Some of the best learning happens when you read stories about real people and real companies. Read them for ideas, for lessons, and inspiration. This week’s stories and strategies from real life are about ImagineAir, Target, Twitter, McDonald’s, and Yuengling.
“Flying in a Cirrus SR22-GTS is a lot like riding in a car–that is, if your car could go airborne and cruise at about 200 miles an hour. Okay, so maybe it’s not like riding in a car. But that’s not stopping Benjamin Hamilton from making the comparison. He’s the co-founder and CEO of Atlanta-based air taxi service ImagineAir, which wants to do as much for the aviation industry as Uber did for car travel.”
“Target Corp. is the latest big-box store to try small boxes. The chain is opening several smaller stores in urban areas and college towns from New York City to State College, Pa., as it battles declining traffic and sales at its nearly 1,800-strong fleet of largely suburban stores.”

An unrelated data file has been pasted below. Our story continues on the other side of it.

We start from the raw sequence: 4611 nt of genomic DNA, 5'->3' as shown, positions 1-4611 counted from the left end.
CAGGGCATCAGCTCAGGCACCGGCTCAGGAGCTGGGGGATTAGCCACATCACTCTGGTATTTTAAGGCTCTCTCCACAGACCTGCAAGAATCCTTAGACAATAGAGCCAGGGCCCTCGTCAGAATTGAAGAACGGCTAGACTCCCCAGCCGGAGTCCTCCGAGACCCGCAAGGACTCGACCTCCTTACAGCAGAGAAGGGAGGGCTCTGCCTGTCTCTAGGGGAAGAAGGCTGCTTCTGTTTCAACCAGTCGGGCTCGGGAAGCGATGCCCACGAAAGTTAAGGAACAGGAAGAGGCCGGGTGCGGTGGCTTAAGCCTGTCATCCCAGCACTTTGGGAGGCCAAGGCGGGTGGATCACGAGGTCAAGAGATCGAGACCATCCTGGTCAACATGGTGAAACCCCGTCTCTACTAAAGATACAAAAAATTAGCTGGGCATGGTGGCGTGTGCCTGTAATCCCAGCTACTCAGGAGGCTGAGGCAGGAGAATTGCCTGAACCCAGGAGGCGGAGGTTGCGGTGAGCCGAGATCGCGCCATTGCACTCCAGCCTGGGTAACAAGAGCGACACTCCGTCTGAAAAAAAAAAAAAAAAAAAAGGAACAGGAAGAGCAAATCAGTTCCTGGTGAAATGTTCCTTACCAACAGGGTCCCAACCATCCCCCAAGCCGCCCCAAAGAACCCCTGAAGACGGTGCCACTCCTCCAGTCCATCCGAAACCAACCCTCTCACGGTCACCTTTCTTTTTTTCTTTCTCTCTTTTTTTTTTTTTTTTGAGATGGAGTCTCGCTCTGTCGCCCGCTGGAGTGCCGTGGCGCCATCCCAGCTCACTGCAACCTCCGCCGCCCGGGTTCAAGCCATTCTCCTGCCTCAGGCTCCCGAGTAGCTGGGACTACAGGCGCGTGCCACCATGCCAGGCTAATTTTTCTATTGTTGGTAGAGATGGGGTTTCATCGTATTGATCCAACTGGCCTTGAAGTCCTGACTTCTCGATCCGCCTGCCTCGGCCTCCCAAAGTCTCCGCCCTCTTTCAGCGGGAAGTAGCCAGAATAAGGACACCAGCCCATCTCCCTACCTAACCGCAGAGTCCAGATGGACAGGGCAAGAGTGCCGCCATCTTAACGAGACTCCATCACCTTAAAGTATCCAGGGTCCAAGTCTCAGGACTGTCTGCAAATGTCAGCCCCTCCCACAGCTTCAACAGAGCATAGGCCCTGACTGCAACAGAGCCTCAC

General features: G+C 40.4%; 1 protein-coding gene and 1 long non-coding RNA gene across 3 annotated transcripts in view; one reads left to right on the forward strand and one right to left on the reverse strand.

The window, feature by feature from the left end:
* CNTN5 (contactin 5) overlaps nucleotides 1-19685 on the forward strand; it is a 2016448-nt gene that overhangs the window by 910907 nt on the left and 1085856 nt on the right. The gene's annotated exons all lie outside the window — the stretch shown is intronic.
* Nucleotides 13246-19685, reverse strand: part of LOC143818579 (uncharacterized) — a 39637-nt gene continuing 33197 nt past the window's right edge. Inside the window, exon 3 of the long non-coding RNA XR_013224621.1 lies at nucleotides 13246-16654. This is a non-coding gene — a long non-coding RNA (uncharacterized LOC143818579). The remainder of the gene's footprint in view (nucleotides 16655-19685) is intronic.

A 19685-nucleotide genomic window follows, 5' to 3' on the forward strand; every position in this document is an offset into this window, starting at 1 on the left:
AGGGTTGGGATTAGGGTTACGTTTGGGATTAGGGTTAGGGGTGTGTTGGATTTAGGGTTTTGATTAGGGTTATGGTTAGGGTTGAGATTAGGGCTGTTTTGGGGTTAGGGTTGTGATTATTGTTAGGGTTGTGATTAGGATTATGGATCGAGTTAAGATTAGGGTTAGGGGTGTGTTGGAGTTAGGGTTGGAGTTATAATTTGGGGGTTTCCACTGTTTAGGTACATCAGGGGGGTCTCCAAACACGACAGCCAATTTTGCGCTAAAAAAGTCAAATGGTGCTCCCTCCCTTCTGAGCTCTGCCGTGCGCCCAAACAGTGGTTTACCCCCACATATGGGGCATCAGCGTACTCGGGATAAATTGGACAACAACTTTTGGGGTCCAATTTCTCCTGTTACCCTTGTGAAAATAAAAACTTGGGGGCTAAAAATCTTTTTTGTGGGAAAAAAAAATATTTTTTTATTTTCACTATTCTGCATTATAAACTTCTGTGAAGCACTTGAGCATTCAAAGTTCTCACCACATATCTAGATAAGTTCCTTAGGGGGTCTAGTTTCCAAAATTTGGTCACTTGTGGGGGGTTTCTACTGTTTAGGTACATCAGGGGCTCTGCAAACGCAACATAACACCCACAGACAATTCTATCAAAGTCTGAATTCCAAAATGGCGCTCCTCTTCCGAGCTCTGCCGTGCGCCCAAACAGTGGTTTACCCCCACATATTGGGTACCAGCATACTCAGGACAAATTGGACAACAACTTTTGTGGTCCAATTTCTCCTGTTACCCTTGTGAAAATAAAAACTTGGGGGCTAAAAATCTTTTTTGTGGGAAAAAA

From Yoree Koh: A Year After CEO’s Return, Dorsey’s Failure to Invigorate Twitter Leaves It Vulnerable
“Now, on the first anniversary of Mr. Dorsey’s return as CEO, Twitter is exploring the possibility of a sale. It is working with Goldman Sachs Group Inc. to evaluate offers as soon as this week from companies that could include Salesforce.com Inc., Walt Disney Co. and Alphabet Inc., according to people familiar with the matter.”
“Just one in five millennials, the fast-food industry’s core customer, has tried the flagship product, the memo said. The number of hamburgers sold at McDonald’s U.S. restaurants has been flat for the past few years, and was growing only at a 1% to 2% annual rate before that, according to former high-ranking McDonald’s executives. New, ‘better burger’ chains are pulling in customers with gourmet, made-to-order burgers and quick, casual service. Serving that kind of product is at odds with McDonald’s strategy of six decades, in which speed and low cost are pillars of sales.”
“So many Pennsylvania manufacturing families have sold and shut, leaving neighborhoods desolate. Instead, Yuengling modernized, plugging his old family brand just as Americans were seeking new beers beyond the familiar factory brands. Now he says he’s intent on giving the next two generations of his family a larger legacy.”